• November 5, 2021 - CMS Vaccine Mandate: CMS issued an Interim Final Rule revising the requirements that most Medicare and Medicaid certified providers, and associated suppliers must meet to participate in the Medicare and Medicaid programs. The Interim Final Rule effectively required COVID-19 vaccinations for healthcare workers at all CMS-participating facilities.[10]
  • January 13, 2022 - Final Rulings and Implementation: After numerous court battles, the CMS vaccine mandate was upheld by the Supreme Court and began to be enforced across the United States.[11] However, the Supreme Court set aside an OSHA mandate which required employees of private business with more than 100 employees to be vaccinated. [12]
  • May 11, 2023 – Termination of the National Public Health Emergency: On January 30, 2023, President Biden announced that the administration planned to end the existing public health emergency on May 11, 2023.[13]
  • June 5, 2023 – CMS Ends the COVID-19 Vaccine Mandate: Earlier this month, CMS announced the end of its vaccine mandate for Medicare and Medicaid certified providers and suppliers.[14] The new Interim Final Rule (IFR) ending this mandate goes into effect on August 4, 2023.

II. Assessment of the CMS June 5th Final Rule:

On June 5, 2023, CMS ended the COVID-19 vaccine mandate for Federally funded health care facilities. While the new rule does not officially go into effect until August 4, 2023, the termination of this requirement means that health care workers in these settings are no longer required to be vaccinated against COVID-19. While the ultimate impact of this decision is still being debated, proponents of the vaccine mandate have expressed concern that it could lead to an increased risk of COVID-19 transmission. It is worth noting that as of May 12, 2023 (the last reporting period currently available), the Centers for Disease Control and Prevention (CDC) reported that 9,455 COVID-19 related hospitalizations had been reported within the past week. In any event, there are a number of takeaways you should consider now that the CMS vaccine mandate has been lifted:

  • Despite the end of the vaccination mandate, CMS continues to encourage vaccine administration. Although the final rule removes the COVID-19 staff vaccine mandate, CMS continues to advocate for Medicare and Medicaid certified providers to encourage staff members and patients to continue receiving the COVID-19 vaccine.
  • CMS will Transition to quality metrics to encourage vaccination. To incentivize the continuance of COVID-19 vaccination efforts, the final rule requires providers to report the percentage of vaccinated patients and staff as quality metrics. This serves as an incentive to health care providers and staff, as well as long term care facilities, to administer the updated vaccine.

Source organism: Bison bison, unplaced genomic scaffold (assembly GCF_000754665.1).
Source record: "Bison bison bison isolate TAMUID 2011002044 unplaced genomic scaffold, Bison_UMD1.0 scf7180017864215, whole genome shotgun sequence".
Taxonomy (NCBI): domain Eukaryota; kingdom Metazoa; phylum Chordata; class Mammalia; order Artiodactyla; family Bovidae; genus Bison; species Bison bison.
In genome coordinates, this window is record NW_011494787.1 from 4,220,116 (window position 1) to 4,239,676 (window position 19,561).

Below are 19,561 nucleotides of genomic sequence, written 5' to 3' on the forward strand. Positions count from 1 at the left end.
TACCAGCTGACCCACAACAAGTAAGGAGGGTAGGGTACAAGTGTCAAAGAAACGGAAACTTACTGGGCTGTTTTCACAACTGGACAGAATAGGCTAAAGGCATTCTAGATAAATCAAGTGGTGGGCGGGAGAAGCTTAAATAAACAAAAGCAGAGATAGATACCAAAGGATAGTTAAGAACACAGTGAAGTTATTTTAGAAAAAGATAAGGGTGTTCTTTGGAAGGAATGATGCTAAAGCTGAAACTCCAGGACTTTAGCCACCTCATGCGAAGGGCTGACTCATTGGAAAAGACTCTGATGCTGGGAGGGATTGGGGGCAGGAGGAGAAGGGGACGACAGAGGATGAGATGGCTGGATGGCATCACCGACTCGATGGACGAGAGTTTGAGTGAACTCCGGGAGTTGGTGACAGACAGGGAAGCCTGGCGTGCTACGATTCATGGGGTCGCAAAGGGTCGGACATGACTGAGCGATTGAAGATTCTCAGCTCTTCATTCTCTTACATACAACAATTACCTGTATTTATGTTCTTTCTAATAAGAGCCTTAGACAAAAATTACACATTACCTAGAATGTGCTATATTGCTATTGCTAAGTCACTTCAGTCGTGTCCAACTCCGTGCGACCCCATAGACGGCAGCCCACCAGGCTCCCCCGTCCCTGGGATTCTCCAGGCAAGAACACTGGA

• CMS will exercise enforcement discretion in implementing the IFR. Although the IFR will become effective August 4, 2023, the COVID-19 public health emergency expired May 11, 2023. Given the timing, along with the upcoming effective date for the end of the vaccination mandate, CMS has indicated it will not enforce staff vaccine requirements that may remain effective through August 4, 2023.
  • There is no explicit right to refuse vaccination included in the IFR. This may be relevant in jurisdictions where state or local governments or employers continue to impose vaccine mandates on healthcare providers, staff or suppliers.

With the end of the public health emergency, and now this latest action from CMS, it appears that healthcare providers and institutions are finally returning to a “new normal”.

III. Conclusion:

The debate over vaccine mandates is likely to continue for some time. Nevertheless, we believe that it is clear that the COVID-19 vaccine has had a significant impact on the course of the pandemic. The vaccine has helped to reduce the number of cases, hospitalizations, and deaths from COVID-19. It has also helped to keep businesses and schools open and to prevent the economy from collapsing.
If you have questions about how this regulatory update affects your business, contact the attorneys at Liles Parker for assistance.

Jennifer Papapanagiotou is an experienced health law attorney. Jennifer and the other attorneys at Liles Parker represent healthcare providers and suppliers around the country in Medicare, Medicaid and private payor disputes and transactions. Should your practice or clinic need experienced health law legal counsel, give us a call for a free consultation. We can be reached at: 1 (800) 475-1906.